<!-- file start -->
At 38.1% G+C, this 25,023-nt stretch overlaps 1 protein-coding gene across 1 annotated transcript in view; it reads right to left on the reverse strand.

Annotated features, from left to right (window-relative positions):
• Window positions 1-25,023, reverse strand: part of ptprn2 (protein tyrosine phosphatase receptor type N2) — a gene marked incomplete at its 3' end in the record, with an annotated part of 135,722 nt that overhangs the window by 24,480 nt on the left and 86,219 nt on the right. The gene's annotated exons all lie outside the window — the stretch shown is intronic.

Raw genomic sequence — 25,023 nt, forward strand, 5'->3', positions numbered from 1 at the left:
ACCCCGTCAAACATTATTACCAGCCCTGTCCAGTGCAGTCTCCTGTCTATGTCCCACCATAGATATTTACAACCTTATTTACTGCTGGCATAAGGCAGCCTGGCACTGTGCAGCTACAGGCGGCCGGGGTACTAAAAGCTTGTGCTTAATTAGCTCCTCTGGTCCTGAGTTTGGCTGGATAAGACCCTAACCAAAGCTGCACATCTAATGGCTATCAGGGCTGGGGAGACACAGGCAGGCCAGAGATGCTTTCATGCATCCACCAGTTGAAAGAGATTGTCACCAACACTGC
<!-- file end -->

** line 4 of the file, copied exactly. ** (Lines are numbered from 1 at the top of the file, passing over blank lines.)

Raw genomic sequence — 25,023 nt, forward strand, 5'->3', positions numbered from 1 at the left: